Rehab operator paid kickbacks to 'body brokers' in exchange for patients, prosecutors say

The scheme was simple, federal prosecutors said.

Scott Raffa needed to fill his Orange County rehabilitation centers with people struggling with addiction so he could collect from the patients' insurers for weeks or months at a time. "Body brokers" helped him find the patients. In exchange, he paid them handsomely — to the tune of $174,600 over a year and a half — prosecutors alleged.

Raffa runs three Orange County sober living facilities — Sober Partners Waterfront Recovery Center, Sober Partners Reef House and Sober Partners Beach House.

The homes focused on "fun" for recovering drug and alcohol users.

"Make no mistake, left un-treated Alcohol and Drug Addiction is a life threatening disease and we believe that in order to 'show' our clients that life is better Sober, a little Sun and Fun doesn’t hurt," Raffa's company wrote on its website. "A key to Sober Partner’s Philosophy is to demonstrate how Sobriety can be fun or our clients won’t find value in the work it takes to stay Sober. We insist on having fun with our clients."

But behind the scenes, Raffa sought to make sure he was filling his properties with well-insured clients.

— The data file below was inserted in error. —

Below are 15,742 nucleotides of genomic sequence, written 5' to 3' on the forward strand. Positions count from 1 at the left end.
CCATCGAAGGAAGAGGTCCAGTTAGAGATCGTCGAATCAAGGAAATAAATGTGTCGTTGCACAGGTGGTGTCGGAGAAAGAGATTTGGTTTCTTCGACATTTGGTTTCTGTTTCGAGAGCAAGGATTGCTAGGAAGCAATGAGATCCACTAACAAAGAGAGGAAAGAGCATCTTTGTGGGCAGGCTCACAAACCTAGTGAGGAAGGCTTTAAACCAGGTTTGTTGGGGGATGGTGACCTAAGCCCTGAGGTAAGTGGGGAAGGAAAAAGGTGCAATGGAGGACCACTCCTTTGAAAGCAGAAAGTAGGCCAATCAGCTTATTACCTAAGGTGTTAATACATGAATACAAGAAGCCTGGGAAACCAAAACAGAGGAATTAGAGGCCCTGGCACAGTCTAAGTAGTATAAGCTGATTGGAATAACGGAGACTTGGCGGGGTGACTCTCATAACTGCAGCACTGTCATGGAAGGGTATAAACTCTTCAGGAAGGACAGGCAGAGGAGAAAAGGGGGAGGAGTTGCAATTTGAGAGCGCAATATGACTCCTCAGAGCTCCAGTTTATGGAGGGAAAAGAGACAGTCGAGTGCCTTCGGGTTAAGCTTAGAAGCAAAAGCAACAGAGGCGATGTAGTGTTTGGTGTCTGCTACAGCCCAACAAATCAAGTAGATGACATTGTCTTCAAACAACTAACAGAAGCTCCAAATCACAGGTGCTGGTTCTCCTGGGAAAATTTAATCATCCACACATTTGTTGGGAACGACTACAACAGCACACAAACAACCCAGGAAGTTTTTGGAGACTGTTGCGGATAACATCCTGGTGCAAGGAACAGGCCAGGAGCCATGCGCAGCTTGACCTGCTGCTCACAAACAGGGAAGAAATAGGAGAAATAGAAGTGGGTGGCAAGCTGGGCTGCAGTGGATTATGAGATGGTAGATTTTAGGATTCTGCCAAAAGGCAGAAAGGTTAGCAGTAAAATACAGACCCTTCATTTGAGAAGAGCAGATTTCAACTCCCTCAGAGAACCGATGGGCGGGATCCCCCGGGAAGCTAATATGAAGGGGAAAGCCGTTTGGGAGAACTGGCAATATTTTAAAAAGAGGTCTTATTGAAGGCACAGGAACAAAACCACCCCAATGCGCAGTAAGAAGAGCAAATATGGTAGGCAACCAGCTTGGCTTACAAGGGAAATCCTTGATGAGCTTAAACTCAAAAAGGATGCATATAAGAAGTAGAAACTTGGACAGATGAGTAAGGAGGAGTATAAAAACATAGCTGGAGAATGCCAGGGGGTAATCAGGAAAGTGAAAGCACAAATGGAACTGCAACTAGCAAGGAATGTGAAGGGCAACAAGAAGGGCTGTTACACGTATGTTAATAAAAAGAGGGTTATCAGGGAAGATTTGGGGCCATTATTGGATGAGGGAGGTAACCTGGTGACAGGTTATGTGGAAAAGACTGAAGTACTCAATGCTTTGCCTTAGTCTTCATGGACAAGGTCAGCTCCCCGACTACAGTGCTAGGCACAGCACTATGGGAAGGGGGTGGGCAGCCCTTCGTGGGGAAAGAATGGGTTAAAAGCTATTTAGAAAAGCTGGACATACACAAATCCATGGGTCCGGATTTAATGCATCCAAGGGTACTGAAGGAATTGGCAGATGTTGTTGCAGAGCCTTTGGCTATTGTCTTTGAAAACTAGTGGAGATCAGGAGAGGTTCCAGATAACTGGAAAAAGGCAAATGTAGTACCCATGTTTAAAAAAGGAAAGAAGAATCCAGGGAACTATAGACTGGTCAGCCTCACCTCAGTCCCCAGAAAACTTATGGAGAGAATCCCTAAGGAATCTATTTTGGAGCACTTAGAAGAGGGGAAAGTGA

Prosecutors alleged that he entered into "sham" contracts with so-called body brokers, who would find new patients for his businesses. He would pay the body brokers based on the prospective patient's insurance and the length of time they were expected to stay in the rehab center, according to the indictment.

If the patient did not stay at least three weeks, Raffa refused to pay, the federal authorities said.

Raffa made 12 illegal kickbacks over the year and a half during which he was operating the scheme, prosecutors alleged. Payments of up to $34,600 went to two different businesses, according to the indictment.

Body brokers sometimes promise prospective patients money — from hundreds of dollars to a few thousand — to check into the rehabs they have chosen, an FBI agent who investigates them explained in a separate court case. Sometimes, the promised pay causes substance users to check into rehab even if they have no desire to get clean. The system of using body brokers is so common that legitimate facilities that don't pay the brokers have had to close due to lack of patients, the agent, Kathleen Kennedy, said in court documents.

A grand jury indicted Raffa on April 10 and he was arrested Saturday. He pleaded not guilty Monday.

Federal prosecutors declared Orange County the epicenter of addiction industry fraud in 2021, when the Department of Justice promised a crackdown on bad actors in the space.

Prosecutors said the schemes assigned a value to patients based on their insurance and often placed victims in a cycle of rehabilitation and relapse.

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This story originally appeared in Los Angeles Times.